At the same time, two more temples were erected by Jews outside of Israel. In 1967, archaeologists discovered a Jewish temple in Egypt, on the island of Elephantine (modern-day Aswan). In the middle of the first millennium BCE, Elephantine had a large Jewish population. Various papyri have been found there, among them a letter to the governor of Judea to help rebuild the Elephantine temple. It is not certain when this temple was first constructed. After the Kingdom of Judah was destroyed, many Jews fled to Egypt (with the prophet Jeremiah reluctantly joining them) to avoid the Babylonians. It is possible that they built this temple instead of the Jerusalem temple. It is also possible that this temple was built alongside the Second Temple during the early Persian period. The Elephantine temple was gone by the middle of the 4th century.

Some time later, another Jewish temple was built in Egypt, in Leontopolis. We know far more about this temple, since it is mentioned by historical sources like Josephus, and is even mentioned in the Talmud. It was built in the 2nd century BCE by a kohen named Onias (Chonio), the son of Simon the High Priest. The Talmud (Menachot 109b) says this was Shimon HaTzadik, and gives two accounts as to what happened. In one account, Shimon appointed his son Onias to take his place before his death, but his older brother Shimi wrested the high priesthood from him, so Onias fled to Alexandria and built his own temple. This was in fulfilment of Isaiah’s prophecy: “In that day shall there be an altar to the Lord in the midst of the land of Egypt” (Isaiah 19:19).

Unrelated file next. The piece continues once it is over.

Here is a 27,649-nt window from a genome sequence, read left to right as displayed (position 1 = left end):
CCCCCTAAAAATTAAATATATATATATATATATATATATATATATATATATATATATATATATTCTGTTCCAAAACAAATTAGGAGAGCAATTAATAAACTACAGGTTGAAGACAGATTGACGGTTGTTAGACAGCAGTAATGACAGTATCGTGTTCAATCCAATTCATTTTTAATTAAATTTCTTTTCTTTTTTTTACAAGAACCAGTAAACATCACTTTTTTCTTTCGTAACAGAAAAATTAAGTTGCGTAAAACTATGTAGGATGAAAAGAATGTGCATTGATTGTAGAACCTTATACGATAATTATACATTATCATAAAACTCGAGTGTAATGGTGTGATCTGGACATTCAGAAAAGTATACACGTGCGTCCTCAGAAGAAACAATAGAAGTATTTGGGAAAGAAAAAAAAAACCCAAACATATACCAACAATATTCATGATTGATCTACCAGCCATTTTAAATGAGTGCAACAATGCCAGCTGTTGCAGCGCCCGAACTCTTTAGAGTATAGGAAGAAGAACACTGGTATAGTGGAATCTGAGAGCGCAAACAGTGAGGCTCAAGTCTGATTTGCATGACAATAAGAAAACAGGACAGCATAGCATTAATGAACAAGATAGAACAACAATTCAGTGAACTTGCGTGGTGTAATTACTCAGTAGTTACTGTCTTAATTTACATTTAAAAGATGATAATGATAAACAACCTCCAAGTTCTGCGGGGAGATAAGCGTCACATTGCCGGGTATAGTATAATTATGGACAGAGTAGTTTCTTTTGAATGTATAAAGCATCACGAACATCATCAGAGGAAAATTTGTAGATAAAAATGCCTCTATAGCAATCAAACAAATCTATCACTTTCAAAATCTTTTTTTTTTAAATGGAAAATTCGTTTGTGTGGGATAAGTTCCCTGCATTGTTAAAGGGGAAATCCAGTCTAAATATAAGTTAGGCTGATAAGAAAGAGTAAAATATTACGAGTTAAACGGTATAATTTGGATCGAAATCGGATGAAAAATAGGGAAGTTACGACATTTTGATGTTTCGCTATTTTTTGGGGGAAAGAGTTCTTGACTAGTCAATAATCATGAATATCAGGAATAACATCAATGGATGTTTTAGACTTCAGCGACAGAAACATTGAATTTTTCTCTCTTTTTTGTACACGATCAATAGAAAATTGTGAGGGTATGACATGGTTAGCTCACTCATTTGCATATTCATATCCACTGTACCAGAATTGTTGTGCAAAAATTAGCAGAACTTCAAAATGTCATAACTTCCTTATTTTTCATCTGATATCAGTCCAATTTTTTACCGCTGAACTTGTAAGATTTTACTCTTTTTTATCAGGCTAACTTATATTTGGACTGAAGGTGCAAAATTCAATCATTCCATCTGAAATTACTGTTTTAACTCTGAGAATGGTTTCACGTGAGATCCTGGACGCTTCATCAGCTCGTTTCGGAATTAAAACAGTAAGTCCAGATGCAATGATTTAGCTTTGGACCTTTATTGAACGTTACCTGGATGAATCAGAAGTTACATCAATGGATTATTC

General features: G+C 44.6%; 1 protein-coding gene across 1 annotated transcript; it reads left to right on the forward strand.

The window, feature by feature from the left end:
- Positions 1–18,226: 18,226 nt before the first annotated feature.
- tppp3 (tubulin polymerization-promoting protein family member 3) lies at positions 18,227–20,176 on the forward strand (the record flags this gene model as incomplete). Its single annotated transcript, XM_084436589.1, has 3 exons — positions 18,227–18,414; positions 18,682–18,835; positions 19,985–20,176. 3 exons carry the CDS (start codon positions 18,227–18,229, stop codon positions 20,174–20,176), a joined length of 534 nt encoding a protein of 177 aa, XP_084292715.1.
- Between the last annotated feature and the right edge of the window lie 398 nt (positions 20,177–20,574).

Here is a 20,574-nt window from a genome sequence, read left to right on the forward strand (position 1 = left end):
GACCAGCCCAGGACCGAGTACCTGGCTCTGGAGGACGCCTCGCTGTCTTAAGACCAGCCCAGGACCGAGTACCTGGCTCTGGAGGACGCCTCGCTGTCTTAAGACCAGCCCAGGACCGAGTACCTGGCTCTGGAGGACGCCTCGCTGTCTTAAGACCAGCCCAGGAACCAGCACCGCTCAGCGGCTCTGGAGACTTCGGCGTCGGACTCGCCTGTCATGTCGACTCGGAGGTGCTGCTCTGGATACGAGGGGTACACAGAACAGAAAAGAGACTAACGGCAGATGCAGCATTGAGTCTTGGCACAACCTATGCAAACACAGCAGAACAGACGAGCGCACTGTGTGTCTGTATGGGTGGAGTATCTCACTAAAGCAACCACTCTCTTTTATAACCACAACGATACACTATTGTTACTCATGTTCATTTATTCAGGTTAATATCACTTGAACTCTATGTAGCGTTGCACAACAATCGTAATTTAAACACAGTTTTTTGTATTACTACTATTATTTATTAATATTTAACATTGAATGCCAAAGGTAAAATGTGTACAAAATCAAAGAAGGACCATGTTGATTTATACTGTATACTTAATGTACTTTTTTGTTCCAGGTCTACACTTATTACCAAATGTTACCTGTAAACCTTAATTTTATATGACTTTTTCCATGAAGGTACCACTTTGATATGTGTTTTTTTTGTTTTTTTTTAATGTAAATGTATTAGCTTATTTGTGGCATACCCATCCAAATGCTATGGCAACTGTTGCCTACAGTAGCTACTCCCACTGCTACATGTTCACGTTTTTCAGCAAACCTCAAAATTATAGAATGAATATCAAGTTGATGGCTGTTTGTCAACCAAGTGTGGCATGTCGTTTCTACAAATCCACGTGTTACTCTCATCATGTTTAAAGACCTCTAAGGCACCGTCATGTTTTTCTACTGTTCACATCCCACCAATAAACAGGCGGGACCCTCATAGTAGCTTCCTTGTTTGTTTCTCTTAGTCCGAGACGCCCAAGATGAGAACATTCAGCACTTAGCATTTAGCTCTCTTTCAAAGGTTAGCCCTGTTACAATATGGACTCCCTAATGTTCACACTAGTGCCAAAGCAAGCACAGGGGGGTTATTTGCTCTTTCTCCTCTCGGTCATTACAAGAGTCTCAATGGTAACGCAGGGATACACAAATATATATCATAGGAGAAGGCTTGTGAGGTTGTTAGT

Josephus suggests the Leontopolis temple stood for as long as 343 years, and was a centre of sacrifices and offerings. The great Jewish philosopher Philo offered sacrifices there, in addition to the Jerusalem Temple. It appears that in those days it was common to worship God at both temples! Indeed, the Romans were aware of this, and when the Second Temple in Jerusalem was destroyed, Vespasian gave the order to destroy the temple in Leontopolis as well. The order was carried out in 73 CE, putting an end to Jewish sacrificial services.

Since then, Jews have been waiting for a Third (Jerusalem) Temple. However, as we’ve written before, it is highly unlikely that this Temple will offer any sacrifices. Instead, it will be a holy gathering place of unity, peace and prayer; a place for deeper contemplation, meditation, inspiration, and elevation. It will be, as many sources suggest, an eternal edifice that will not have to be built by man at all, but will descend miraculously from Heaven. May we merit to see it soon.